My Kingdom for Some Bin Headroom!

March 11, 2015


The cost of poor planning is always a bitter pill. It is never cheaper and it is always more painful to build something poorly and then correct it later. Let alone the cost of living with the problems in the interim. Bin design is certainly no exception.

For most manufacturing processes where a surge bin, a use bin or a storage silo is used, a first-in, first-out flow sequence ([popover image=”/your-need/poor-flow/hopper-flow-pattern-mass-flow/” link_text=”mass flow” title=” ” content=”Discharge pattern occurring in silo, bin, bunker, or hopper” direction=”right”]) is beneficial. Yet most bins I see are not designed or constructed adequately to achieve this goal. Many don’t even provide reliable material discharge. Generally, this comes down to inadequate planning, often the result of cost cutting measures during the initial stages of a construction project. If you don’t understand the value of measuring a bulk solid’s flow properties, the cost may seem like a nicety. But designing a storage silo without the benefit of quantified parameters that describe how the material will flow is like designing a bridge without knowing the materials of construction.hopper-corrosion-shallow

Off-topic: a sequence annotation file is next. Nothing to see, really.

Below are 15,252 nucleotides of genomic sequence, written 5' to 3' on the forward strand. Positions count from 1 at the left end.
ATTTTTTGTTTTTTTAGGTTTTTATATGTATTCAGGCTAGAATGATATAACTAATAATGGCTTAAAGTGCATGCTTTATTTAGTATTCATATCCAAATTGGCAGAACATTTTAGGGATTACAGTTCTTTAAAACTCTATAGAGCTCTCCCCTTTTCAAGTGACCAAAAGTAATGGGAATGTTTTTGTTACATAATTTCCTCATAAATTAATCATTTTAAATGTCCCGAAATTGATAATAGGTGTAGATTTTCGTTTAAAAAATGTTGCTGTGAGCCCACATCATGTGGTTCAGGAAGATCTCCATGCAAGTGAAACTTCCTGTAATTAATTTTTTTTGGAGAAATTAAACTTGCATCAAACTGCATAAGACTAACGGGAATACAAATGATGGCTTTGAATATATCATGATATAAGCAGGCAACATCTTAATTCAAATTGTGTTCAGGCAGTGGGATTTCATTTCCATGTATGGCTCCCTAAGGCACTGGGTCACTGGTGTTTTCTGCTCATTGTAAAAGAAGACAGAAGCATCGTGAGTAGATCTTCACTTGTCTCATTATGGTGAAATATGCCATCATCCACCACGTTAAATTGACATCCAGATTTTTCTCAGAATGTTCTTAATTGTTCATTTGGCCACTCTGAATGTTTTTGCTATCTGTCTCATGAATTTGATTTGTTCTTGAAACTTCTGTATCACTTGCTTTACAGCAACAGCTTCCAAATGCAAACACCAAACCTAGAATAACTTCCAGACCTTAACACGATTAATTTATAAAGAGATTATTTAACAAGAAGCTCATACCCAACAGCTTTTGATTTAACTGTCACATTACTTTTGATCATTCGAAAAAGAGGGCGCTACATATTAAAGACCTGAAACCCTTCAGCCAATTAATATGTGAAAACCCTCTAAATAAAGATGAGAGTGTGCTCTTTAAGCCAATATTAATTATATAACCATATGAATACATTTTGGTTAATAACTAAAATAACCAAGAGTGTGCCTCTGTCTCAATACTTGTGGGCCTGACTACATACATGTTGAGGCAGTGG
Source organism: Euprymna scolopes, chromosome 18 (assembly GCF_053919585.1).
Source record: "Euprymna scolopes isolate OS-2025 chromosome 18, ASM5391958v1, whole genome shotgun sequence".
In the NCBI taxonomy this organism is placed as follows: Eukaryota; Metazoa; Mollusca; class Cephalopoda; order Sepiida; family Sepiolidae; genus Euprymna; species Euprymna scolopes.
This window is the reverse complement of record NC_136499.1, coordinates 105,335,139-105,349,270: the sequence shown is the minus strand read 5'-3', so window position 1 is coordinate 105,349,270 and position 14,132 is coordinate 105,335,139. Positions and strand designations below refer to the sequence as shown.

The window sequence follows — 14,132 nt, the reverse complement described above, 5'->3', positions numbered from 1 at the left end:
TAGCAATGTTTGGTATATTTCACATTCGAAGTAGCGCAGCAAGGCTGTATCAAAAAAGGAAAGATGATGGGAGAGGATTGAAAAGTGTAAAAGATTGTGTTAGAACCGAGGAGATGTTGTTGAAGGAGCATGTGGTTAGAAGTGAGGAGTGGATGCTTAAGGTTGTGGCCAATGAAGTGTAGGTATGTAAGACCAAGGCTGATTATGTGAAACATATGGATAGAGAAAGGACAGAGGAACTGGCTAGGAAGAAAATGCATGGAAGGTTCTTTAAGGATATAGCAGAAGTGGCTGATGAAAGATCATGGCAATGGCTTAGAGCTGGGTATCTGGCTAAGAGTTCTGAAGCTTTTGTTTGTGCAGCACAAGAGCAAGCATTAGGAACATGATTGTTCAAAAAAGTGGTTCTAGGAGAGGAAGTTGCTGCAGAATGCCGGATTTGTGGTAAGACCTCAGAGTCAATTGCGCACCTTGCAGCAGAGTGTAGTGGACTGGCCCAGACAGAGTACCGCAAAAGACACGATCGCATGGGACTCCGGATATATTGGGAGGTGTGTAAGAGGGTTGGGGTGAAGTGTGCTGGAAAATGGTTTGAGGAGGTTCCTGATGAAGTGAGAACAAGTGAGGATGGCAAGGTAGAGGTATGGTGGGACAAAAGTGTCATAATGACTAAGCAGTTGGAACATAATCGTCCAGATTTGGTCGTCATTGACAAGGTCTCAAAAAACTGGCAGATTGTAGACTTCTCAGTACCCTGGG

Nevertheless, I would venture to guess that most bins and silos are designed and constructed based on little more than the material’s bulk density. And when reliable flow isn’t achieved, the problems are often blamed on the material, as though it were capable of culpability and its behavior could not have been anticipated.  Take a look at the photo of the hopper to the right; though this hopper takes up minimal headroom, bulk material discharge is highly erratic.

The money saved by not adequately evaluating material behavior is a false economy. The capital saved by forgoing testing and design development will be lost many times over in reduced throughput, increased operating costs and often eventually by extensive modifications required to correct the problem.

Which brings us to headroom. Very often, correcting a flow problem in a bin requires more headroom than the original design. Or, the solution becomes more expensive and less robust than if sufficient headroom was available.

So if you are going to design your bins and silos without first measuring material properties and developing a functional design based on those properties and the process requirements, please leave some additional headroom below the bin. That way we have some room to work when changes are needed down the road.

A famous phrase comes to mind — Don’t sell yourself short!

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